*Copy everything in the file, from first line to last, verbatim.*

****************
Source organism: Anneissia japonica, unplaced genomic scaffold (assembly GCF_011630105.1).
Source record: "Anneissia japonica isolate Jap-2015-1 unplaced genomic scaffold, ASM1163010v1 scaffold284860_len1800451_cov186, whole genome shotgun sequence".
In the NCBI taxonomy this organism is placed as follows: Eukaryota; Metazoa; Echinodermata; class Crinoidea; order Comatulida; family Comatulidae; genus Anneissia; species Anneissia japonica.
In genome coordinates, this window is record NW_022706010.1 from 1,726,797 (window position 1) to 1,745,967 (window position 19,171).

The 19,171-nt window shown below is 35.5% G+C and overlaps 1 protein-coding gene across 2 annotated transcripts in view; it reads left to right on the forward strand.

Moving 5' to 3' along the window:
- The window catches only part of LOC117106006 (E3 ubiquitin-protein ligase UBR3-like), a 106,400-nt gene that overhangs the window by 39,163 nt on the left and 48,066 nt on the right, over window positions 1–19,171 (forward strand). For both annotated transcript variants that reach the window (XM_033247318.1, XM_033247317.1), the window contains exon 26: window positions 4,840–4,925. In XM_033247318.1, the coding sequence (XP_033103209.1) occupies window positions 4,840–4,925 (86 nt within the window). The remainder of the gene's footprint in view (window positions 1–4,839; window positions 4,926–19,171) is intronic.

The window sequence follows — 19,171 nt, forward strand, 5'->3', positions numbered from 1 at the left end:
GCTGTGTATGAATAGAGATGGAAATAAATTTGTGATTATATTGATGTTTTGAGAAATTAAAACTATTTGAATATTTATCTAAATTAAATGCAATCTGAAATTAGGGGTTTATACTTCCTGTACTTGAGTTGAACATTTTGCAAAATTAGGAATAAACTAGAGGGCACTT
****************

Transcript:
Source organism: Anneissia japonica, unplaced genomic scaffold (assembly GCF_011630105.1).
Source record: "Anneissia japonica isolate Jap-2015-1 unplaced genomic scaffold, ASM1163010v1 scaffold284860_len1800451_cov186, whole genome shotgun sequence".
In the NCBI taxonomy this organism is placed as follows: Eukaryota; Metazoa; Echinodermata; class Crinoidea; order Comatulida; family Comatulidae; genus Anneissia; species Anneissia japonica.
In genome coordinates, this window is record NW_022706010.1 from 1,726,797 (window position 1) to 1,745,967 (window position 19,171).

The 19,171-nt window shown below is 35.5% G+C and overlaps 1 protein-coding gene across 2 annotated transcripts in view; it reads left to right on the forward strand.

Moving 5' to 3' along the window:
- The window catches only part of LOC117106006 (E3 ubiquitin-protein ligase UBR3-like), a 106,400-nt gene that overhangs the window by 39,163 nt on the left and 48,066 nt on the right, over window positions 1–19,171 (forward strand). For both annotated transcript variants that reach the window (XM_033247318.1, XM_033247317.1), the window contains exon 26: window positions 4,840–4,925. In XM_033247318.1, the coding sequence (XP_033103209.1) occupies window positions 4,840–4,925 (86 nt within the window). The remainder of the gene's footprint in view (window positions 1–4,839; window positions 4,926–19,171) is intronic.

The window sequence follows — 19,171 nt, forward strand, 5'->3', positions numbered from 1 at the left end:
GCTGTGTATGAATAGAGATGGAAATAAATTTGTGATTATATTGATGTTTTGAGAAATTAAAACTATTTGAATATTTATCTAAATTAAATGCAATCTGAAATTAGGGGTTTATACTTCCTGTACTTGAGTTGAACATTTTGCAAAATTAGGAATAAACTAGAGGGCACTT